Madama Butterfly: Ellen Kent and The Ukrainian National Municipal Opera Kyiv

What an extraordinary evening. Madama Butterfly is always an emotive work, the story of a young girl, sexually preyed on by an alien, lied to and then abandoned, pregnant but still living with the hope that her predator loves her and will return. Sound familiar? Of course it does.

But first let me talk about the producer Ellen Kent. Ellen is probably responsible for turning more people into real opera lovers than anyone else. Certainly more than can be attributed to the plucking of a rousing (but irrelevant) aria to use as the anthem for an international sporting event, None will sleep and most probably Puccini might have been woken from the dead to spin in his grave.

Ellen has taken her excellent and often lavish but very traditional productions far and wide. Opera for all and at ticket prices that do not come close to the often scary prices of the major houses or companies. For that alone I would honour her work with five very well deserved stars.

Right now with the hideous and evil invasion of Ukraine by Russia, seeing this Ukranian company on stage and presenting a story of one man’s appalling invasion of a 15 year old girls innocence was both poignant and moving. The company, despite the troubles in their homeland, gave their all and did it with dignity. For this I would award the company five well deserved stars.

These productions are classic in style, no fancy twists or challenging re-invention, this is opera in a very traditional format. The company are strong with some exceptionally strong voices. Last night the two strongest voices came from Cio Cio San and Suzuki whose soaring duets were breathtakingly good. The setting is lavishly traditional, Ellen Kent cuts no corners with her stagings. It was an altogether very satisfying production and I would further add that the orchestra are by far the best and strongest that I have heard this company perform with over my experiences of seeing their work over the last 20 years.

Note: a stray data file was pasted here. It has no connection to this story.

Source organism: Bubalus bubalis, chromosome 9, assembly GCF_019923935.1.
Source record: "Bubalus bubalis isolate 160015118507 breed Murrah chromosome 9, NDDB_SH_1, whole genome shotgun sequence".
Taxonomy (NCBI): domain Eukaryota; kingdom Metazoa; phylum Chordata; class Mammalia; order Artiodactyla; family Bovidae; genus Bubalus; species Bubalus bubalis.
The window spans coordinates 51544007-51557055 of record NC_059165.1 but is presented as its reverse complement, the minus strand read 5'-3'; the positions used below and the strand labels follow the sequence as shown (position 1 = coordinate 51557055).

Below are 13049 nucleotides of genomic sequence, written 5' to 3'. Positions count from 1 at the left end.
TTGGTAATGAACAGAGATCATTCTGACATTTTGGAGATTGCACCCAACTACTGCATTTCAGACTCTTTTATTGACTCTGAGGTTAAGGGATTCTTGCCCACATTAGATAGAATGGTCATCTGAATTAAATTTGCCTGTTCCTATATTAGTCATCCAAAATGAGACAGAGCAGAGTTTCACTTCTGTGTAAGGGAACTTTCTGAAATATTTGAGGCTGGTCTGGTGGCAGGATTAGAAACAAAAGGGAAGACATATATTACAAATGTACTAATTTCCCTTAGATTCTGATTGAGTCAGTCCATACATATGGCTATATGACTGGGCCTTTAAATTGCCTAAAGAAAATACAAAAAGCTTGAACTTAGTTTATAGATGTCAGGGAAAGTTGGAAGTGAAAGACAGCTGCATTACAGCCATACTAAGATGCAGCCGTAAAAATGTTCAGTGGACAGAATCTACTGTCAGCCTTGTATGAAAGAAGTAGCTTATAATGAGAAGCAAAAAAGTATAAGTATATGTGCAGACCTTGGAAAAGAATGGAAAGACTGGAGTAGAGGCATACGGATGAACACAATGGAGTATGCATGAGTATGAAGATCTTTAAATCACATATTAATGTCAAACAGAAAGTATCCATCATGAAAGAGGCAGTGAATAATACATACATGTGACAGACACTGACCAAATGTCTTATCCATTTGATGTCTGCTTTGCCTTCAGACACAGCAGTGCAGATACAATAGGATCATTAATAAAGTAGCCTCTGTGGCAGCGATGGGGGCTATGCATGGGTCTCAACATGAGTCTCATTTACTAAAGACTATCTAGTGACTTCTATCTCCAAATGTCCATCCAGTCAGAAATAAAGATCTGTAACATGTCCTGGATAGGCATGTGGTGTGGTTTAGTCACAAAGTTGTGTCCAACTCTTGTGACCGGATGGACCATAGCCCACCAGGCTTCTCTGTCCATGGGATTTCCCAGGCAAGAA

Whe it comes down to the usual task of awarding stars, for this performance I was wavering between three and four – that was until the final curtain call when the company assembled on stage to take a bow. First the chorus, then the principals and finally Pinkerton followed by Cio Cio San. Clutched to her breast a bolt of blue and yellow cloth which with Pinkerton they unfurled to reveal a Ukranian flag. As one both orchestra and company launched into a deeply moving rendering of the Ukranian National Anthem, and as one we the audience rose to our feet, clapping and cheering, the most powerful standing ovation I have ever experienced. But despite the volume of our applause and cheering we could not drown out the power of that company’s emotional voices. It was at that moment I realised how many stars I had to give last night.

Andrew Kay

9 March

Theatre Royal Brighton

Rating: ★★★★★

One Response

  1. Pauline Stevens says:

    Just experienced the same in Bournemouth! ⭐️⭐️⭐️⭐️⭐️

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